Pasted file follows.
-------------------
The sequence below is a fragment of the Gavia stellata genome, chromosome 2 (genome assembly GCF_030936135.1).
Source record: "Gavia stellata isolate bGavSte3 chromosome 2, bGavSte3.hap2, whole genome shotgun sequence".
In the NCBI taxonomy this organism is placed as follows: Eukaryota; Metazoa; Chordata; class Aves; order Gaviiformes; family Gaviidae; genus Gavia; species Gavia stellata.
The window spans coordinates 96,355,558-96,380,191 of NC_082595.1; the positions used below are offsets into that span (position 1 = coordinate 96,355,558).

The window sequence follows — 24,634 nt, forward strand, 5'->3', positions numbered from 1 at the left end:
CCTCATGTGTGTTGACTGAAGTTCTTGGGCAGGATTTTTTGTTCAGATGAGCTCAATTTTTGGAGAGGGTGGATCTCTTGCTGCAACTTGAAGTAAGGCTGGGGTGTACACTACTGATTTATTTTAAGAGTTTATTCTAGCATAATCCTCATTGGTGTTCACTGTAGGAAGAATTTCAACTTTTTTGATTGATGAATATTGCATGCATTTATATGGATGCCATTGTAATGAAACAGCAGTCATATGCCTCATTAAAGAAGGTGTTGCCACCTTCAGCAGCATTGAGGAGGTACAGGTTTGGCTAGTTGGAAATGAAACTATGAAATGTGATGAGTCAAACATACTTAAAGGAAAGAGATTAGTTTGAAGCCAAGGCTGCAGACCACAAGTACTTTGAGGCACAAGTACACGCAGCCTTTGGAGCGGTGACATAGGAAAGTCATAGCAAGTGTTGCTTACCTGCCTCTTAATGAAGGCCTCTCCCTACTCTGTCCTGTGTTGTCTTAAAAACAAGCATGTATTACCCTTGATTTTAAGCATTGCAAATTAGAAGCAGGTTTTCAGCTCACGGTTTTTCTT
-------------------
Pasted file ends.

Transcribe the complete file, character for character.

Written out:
The sequence below is a fragment of the Gavia stellata genome, chromosome 2 (genome assembly GCF_030936135.1).
Source record: "Gavia stellata isolate bGavSte3 chromosome 2, bGavSte3.hap2, whole genome shotgun sequence".
In the NCBI taxonomy this organism is placed as follows: Eukaryota; Metazoa; Chordata; class Aves; order Gaviiformes; family Gaviidae; genus Gavia; species Gavia stellata.
The window spans coordinates 96,355,558-96,380,191 of NC_082595.1; the positions used below are offsets into that span (position 1 = coordinate 96,355,558).

The window sequence follows — 24,634 nt, forward strand, 5'->3', positions numbered from 1 at the left end:
CCTCATGTGTGTTGACTGAAGTTCTTGGGCAGGATTTTTTGTTCAGATGAGCTCAATTTTTGGAGAGGGTGGATCTCTTGCTGCAACTTGAAGTAAGGCTGGGGTGTACACTACTGATTTATTTTAAGAGTTTATTCTAGCATAATCCTCATTGGTGTTCACTGTAGGAAGAATTTCAACTTTTTTGATTGATGAATATTGCATGCATTTATATGGATGCCATTGTAATGAAACAGCAGTCATATGCCTCATTAAAGAAGGTGTTGCCACCTTCAGCAGCATTGAGGAGGTACAGGTTTGGCTAGTTGGAAATGAAACTATGAAATGTGATGAGTCAAACATACTTAAAGGAAAGAGATTAGTTTGAAGCCAAGGCTGCAGACCACAAGTACTTTGAGGCACAAGTACACGCAGCCTTTGGAGCGGTGACATAGGAAAGTCATAGCAAGTGTTGCTTACCTGCCTCTTAATGAAGGCCTCTCCCTACTCTGTCCTGTGTTGTCTTAAAAACAAGCATGTATTACCCTTGATTTTAAGCATTGCAAATTAGAAGCAGGTTTTCAGCTCACGGTTTTTCTT